Technology's tangible impact on boosting a hospital's bottom line.
Hospitals are feeling financial strain from all directions, from staffing shortages and productivity concerns to value-based care and payer denials. Inflation, lingering issues from COVID-19, and pressures dealing with a hybrid workforce have exacerbated things all the more. Enter technology, the potential game-changer. Kelly Johnson, Managed Services Program Director, Revenue Cycle Center of Excellence, Altera Digital Health, shares how high-performing tech tools, from advanced EHR systems to automation, can and are making a real difference. Below, she dives into the top issues impacting hospital bottom lines and where technology is integral.
Q: What are the leading financial challenges that healthcare organizations face today?
Kelly Johnson: Hospitals and health systems have a lot going on post-COVID-19. A primary concern is the disparity between escalating costs and payer contract constraints that put a 5% cap on price increases. Hospitals are dealing with rising drug and supply costs that far surpass this threshold.
This economic pressure is evident, especially when observing community hospitals that struggle with the same issues despite having additional funds and grants from donors and community plans. A telling example is hospitals closing specific departments, like maternity units, due to competition and unsustainable overhead for minimal monthly cases.
Where we land is that hospitals require more advanced IT resources to navigate these cost issues, including detailed insight into overhead, revenue per procedure, and other crucial financial metrics. The rise of the self-pay patient demographic highlights this urgency, with the burden of high-deductible plans causing an uptick in bad debt. Modern systems that determine self-pay segmentation and employ algorithms to predict a patient's propensity to pay are essential. Further, hospitals are starting to see real value in robotic process automation (RPA) and bot technologies for things like analyzing claims to ensure key charges are properly documented.
Q: How can healthcare IT help address the challenges presented by value-based care?
Johnson: Denials are one of the biggest hurdles under value-based care—an issue accelerated by providers’ loss of COVID monies. Healthcare has not fully addressed the core pieces that drive value-based pricing. For example, providers get stuck identifying what to track and the appropriate order to track it so that it gets reimbursed appropriately. Additionally, healthcare organizations generate a lot of pharmacy waste, but many are not up to speed on reporting it correctly so that it gets on the claim and into the 837 form.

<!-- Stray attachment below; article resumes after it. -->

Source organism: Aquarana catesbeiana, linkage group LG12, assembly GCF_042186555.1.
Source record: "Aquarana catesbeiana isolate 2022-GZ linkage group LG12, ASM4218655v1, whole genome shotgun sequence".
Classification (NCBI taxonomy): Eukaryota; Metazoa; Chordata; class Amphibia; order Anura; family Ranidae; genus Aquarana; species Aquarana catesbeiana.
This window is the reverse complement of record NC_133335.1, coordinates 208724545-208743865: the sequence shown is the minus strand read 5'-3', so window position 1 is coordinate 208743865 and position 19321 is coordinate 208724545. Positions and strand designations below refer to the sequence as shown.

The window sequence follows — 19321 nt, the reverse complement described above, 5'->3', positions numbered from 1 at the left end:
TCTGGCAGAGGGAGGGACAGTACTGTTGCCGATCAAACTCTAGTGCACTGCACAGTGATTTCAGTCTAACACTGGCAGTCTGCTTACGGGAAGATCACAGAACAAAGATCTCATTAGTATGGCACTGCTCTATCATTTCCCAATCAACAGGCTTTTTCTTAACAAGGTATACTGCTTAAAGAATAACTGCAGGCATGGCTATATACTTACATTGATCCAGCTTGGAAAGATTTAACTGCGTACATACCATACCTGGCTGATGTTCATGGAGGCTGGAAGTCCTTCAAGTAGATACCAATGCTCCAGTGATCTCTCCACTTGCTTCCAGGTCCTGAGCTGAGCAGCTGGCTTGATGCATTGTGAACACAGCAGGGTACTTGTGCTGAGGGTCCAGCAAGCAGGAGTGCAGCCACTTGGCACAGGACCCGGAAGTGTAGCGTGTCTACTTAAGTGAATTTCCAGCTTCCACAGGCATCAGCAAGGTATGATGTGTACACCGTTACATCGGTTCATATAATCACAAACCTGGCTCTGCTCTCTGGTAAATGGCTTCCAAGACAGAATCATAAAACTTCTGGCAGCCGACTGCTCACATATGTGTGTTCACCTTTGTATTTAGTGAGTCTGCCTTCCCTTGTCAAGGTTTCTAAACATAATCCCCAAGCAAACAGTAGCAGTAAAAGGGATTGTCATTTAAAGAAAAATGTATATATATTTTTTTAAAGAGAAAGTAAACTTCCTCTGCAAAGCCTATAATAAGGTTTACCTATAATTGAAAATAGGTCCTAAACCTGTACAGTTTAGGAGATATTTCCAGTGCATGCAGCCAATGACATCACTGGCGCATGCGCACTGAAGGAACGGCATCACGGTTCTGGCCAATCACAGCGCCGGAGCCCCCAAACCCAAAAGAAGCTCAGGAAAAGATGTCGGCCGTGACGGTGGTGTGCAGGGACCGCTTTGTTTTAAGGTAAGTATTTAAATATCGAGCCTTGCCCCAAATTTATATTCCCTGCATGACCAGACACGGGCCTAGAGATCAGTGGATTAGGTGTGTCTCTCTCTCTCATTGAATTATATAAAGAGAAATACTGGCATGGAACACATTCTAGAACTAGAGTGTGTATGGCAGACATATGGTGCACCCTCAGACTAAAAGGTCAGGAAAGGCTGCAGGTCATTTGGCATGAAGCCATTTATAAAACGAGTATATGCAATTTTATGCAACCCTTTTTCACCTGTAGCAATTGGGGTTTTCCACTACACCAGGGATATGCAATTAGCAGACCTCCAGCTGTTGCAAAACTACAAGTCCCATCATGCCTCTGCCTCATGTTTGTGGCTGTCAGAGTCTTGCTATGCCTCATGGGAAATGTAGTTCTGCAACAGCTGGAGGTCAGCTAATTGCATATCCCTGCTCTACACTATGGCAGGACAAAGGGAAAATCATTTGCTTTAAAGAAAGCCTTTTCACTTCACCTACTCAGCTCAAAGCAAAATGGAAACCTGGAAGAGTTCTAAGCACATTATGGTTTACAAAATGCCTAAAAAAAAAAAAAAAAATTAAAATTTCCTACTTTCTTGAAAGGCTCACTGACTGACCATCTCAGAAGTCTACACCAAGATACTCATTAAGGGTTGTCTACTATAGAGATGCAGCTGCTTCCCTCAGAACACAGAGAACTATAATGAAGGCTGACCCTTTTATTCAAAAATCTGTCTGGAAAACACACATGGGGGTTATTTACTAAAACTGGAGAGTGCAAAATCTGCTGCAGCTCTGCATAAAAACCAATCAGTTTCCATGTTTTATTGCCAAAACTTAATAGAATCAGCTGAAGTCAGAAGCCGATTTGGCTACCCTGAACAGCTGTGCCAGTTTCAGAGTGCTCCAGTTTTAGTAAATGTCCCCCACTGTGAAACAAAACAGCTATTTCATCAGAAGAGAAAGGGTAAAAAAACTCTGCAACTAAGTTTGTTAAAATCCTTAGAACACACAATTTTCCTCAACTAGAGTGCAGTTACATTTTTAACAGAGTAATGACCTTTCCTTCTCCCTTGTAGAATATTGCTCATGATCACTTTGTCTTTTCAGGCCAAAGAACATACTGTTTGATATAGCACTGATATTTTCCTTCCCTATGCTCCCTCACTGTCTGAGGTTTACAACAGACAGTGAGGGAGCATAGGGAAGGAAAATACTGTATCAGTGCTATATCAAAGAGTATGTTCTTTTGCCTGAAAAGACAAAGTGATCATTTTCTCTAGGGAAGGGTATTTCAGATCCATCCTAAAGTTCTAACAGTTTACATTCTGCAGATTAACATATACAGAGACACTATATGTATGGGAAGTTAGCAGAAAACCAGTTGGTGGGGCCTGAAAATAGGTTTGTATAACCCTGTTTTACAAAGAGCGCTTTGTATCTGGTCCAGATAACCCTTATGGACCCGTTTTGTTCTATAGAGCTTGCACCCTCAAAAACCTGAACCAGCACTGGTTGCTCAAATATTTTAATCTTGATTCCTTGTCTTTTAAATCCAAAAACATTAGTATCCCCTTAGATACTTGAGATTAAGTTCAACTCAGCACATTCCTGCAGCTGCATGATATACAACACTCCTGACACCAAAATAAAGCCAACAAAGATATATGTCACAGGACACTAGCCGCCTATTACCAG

Advanced EHR technology can help. For example, with our Sunrise™ EHR, we ensure from a regulatory perspective that we are operationalizing key features like pharmacy waste so providers can properly document it. We are also helping prevent these problems upstream—around 85% of denials are initiated during registration and preauthorization. We look for denial patterns and then build rules during registration and preauthorization. For example, if a specific payer denies X-rays without a preauthorization, we create a rule requiring an authorization field to be populated before service. We also have an EHR feedback loop that identifies frequent flyers in the ED, automatically notifying their primary care physician through the patient portal for follow-up to improve care and reduce inappropriate readmissions.
Q: How can health IT technology help reduce the amount of duplicate medical records?
Johnson: Managing duplicate medical records is another costly headache in healthcare, requiring robust processes and tech solutions. Good visibility through dashboards and reports is vital to spot potential duplicates immediately and rectify inconsistencies. It's about the financial data and consolidating medical documents into the appropriate medical record, timely and efficiently. Most importantly, your EHR should be versatile and capable of handling various medical record merges, whether at the enterprise or facility level or within a single visit. The EHR should also provide a reliable audit trail, as auditors often inspect merged records to trace the lineage between the old and new data. The goal is to ensure the utmost accuracy and integrity of patient information, and the right technology can make all the difference.
Q: What kind of technology or services can help organizations become more efficient and address their staffing shortages?
Johnson: These are hot topics right now. Revenue cycle staffing shortages mirror those happening across healthcare. To help, hospitals are using productivity technology—often tied to an EHR tool—to monitor employee efficiency. They are particularly interested in employees working from home, as more tasks, such as pre-registration and preauthorization, are being done remotely.
Productivity software has advanced significantly, providing insights into whether an employee is more or less productive when working from home. It can track the number of accounts an employee works daily, how often they interact with an account, and even specific actions they take. These tools include dashboards, detailed reports, and work queues, clearly showing individual and team productivity.
Additionally, RPA and bots are becoming essential tools, handling repetitive tasks while freeing up staff to focus on more complex issues. Bots excel in areas like processing coordination of benefits denials or checking insurance eligibility. In the future, the ideal scenario will be a balanced combination where technology supports and enhances human expertise.